The Cleveland Browns want you to believe that they will field a competitive team this season.
Will that actually happen? Anything’s possible, but the organization finds itself in the same gruesome position it’s always in: a few bright spots on the roster will be drowned out by numerous holes and a lack of talent at the most important position in the game. The Browns will just never become an actual contender if they don’t stop shooting themselves in the foot. Whenever they take a step forward – such as drafting a player with exceptional upside like Danny Shelton – they take two big steps back.
Two of those backward steps occurred in the past few days, as the Browns solidified their 53-man roster to enter the season. In an unsurprising move, 2015 fourth-round pick Vince Mayle was not only left off the main roster, but he cleared waivers and couldn’t even make the team’s practice squad. The 24-year-old receiver had an abysmal camp and preseason, adding up to a completely wasted pick for the Browns.
Mayle couldn’t even beat out quarterback-turned-receiver Terrelle Pryor, who pretty much never saw the field, appearing in just one preseason game thanks to a lingering hamstring injury.
In a slightly more surprising move that developed over the past few days, the Browns traded running back Terrance West to the Tennessee Titans for a conditional seventh-round pick (or, in other words, nothing). Thanks to the lengthy hamstring injury to rookie Duke Johnson, West was embroiled in a competition with Isaiah Crowell for the starting job, yet neither back seemed all too eager to want it. West just appeared to want it less, and the 2014 third-round pick, who the Browns moved up to acquire, is already shipped away to become some other organization’s problem.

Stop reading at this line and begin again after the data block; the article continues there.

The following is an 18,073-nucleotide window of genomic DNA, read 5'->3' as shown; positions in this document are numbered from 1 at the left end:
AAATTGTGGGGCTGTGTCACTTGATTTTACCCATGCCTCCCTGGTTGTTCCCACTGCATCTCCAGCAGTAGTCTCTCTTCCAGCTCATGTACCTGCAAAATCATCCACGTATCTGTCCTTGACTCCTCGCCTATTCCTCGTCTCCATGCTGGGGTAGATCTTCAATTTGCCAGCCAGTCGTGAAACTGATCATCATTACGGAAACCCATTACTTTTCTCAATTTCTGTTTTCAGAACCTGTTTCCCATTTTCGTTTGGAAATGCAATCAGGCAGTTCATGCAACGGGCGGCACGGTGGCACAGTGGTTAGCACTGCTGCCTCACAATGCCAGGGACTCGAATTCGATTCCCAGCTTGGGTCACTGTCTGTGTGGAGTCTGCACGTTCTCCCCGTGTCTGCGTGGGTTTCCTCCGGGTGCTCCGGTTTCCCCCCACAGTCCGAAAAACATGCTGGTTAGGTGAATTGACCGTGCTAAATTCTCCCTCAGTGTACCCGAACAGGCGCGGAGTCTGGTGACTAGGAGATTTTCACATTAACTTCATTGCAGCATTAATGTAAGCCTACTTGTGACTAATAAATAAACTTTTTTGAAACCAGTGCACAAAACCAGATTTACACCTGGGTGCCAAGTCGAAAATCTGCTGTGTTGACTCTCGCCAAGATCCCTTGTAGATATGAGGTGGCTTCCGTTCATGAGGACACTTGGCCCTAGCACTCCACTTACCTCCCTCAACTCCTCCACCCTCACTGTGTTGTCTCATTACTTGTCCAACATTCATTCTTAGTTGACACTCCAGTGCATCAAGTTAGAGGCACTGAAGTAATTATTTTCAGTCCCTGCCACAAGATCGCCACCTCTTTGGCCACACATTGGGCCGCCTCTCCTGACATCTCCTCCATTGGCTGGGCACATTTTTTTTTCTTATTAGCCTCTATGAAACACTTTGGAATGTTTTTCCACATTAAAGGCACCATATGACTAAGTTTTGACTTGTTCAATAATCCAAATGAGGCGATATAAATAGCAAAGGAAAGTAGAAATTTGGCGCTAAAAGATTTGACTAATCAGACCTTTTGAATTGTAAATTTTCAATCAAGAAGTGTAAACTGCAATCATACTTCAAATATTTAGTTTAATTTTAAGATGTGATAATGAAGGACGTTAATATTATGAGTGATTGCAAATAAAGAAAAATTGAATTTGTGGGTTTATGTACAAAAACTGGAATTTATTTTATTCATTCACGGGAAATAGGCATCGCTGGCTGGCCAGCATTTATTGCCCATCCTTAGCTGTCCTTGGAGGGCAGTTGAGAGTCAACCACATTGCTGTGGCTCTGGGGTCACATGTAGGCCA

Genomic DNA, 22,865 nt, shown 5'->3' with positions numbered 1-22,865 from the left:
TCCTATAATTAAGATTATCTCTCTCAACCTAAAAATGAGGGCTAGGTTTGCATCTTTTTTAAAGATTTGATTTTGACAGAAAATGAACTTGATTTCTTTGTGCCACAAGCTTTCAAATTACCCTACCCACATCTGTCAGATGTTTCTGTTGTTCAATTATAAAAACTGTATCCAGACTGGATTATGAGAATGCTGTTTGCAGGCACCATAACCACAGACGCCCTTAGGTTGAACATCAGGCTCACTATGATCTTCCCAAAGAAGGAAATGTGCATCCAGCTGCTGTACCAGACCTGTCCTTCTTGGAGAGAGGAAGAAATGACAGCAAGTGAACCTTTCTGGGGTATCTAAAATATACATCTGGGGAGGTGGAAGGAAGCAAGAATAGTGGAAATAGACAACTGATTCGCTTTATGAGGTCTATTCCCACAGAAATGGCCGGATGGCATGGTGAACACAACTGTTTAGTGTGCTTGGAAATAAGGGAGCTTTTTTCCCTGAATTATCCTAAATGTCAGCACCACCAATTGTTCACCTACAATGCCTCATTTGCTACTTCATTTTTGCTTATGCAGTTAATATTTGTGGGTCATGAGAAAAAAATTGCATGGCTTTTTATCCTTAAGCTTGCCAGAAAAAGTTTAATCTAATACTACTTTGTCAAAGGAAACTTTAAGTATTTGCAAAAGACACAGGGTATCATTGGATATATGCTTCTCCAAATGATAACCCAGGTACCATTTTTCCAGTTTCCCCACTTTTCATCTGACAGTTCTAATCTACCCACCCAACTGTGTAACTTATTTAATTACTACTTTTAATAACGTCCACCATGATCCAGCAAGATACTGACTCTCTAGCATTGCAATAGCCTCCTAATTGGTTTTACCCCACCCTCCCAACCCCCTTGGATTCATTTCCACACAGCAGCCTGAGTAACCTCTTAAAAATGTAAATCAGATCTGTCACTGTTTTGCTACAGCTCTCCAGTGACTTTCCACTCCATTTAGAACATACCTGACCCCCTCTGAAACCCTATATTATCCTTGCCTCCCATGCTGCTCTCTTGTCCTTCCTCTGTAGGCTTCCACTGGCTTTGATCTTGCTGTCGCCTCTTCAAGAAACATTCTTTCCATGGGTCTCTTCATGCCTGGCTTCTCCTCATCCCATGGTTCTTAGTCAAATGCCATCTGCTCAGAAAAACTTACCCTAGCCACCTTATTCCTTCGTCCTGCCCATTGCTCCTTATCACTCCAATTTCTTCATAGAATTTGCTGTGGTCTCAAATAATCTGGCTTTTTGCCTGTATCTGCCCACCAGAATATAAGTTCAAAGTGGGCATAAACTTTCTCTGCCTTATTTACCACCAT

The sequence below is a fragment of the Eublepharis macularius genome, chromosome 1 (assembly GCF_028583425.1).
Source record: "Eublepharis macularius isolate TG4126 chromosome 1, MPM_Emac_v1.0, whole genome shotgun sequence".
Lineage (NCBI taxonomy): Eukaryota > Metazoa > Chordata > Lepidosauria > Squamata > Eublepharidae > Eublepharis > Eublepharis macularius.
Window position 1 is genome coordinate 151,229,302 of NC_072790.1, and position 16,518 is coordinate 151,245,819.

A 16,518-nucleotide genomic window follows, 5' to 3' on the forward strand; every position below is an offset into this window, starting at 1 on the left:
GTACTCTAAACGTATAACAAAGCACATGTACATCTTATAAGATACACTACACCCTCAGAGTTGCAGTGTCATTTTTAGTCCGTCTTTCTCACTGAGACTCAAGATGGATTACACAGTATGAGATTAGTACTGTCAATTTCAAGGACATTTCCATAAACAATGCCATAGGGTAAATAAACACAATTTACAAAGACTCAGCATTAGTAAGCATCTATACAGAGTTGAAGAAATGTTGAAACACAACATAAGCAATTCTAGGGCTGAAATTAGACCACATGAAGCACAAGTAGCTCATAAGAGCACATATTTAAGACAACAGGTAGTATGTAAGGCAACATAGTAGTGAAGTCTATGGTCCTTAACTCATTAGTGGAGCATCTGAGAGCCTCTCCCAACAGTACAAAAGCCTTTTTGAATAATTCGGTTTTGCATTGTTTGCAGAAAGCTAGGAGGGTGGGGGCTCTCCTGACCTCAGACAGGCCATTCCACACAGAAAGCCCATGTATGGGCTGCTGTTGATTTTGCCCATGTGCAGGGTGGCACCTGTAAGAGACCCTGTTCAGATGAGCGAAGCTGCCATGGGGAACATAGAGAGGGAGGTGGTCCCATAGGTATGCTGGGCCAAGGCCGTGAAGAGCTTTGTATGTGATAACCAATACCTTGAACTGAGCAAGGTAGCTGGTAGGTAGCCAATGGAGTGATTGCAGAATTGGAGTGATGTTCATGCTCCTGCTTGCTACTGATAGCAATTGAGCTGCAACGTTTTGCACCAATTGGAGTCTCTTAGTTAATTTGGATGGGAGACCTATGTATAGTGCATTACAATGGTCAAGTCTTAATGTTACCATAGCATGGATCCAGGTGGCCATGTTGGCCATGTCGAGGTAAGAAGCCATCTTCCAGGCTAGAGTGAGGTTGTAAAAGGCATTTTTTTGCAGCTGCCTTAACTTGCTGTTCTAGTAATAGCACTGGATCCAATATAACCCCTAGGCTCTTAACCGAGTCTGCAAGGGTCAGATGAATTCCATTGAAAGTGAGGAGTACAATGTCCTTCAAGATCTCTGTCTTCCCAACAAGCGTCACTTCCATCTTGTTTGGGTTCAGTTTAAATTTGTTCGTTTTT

The list of Browns missteps each year is absurdly long, and it’s the reason for the team’s sustained ineptitude since 1999. Just look at the past four years:
In 2014, the team drafted a stalwart offensive lineman in Joel Bitonio. But they also completely wasted their first round by selecting cornerback Justin Gilbert and quarterback Johnny Manziel, two utterly useless pieces to the roster.
In 2013, the Browns used their first-round pick on linebacker Barkevious Mingo, who has been hurt for much of his brief career. The rest of the draft class has been nonexistent, including the forfeited second-round pick that was used to select the now-suspended Josh Gordon in the 2012 supplemental draft.
In 2012, the Browns made the infamous first-round selections of running back Trent Richardson (who was cut by the Oakland Raiders last week) and quarterback Brandon Weeden.
The list just goes on and on and on and on. Year after year, the Browns negate any successful personnel moves with a bevy of spectacular high-profile failures, institutional missteps that last through every regime change, every front office that promises things will finally be different.
For the 2015 season, the Browns are pinning their hopes on what should be a fast-improving defense. But how much will that matter when the running back position – initially thought to be a strength – now looks painfully thin and the quarterback position is, as always, a disaster? To their credit, the Browns have been very good at finding diamonds in the rough (like Tashaun Gipson, K’Waun Williams and Crowell), but until they can hit home runs on high draft picks at the skill positions, the song will always remain the same.
And as of right now, it doesn’t look like this season will be any different.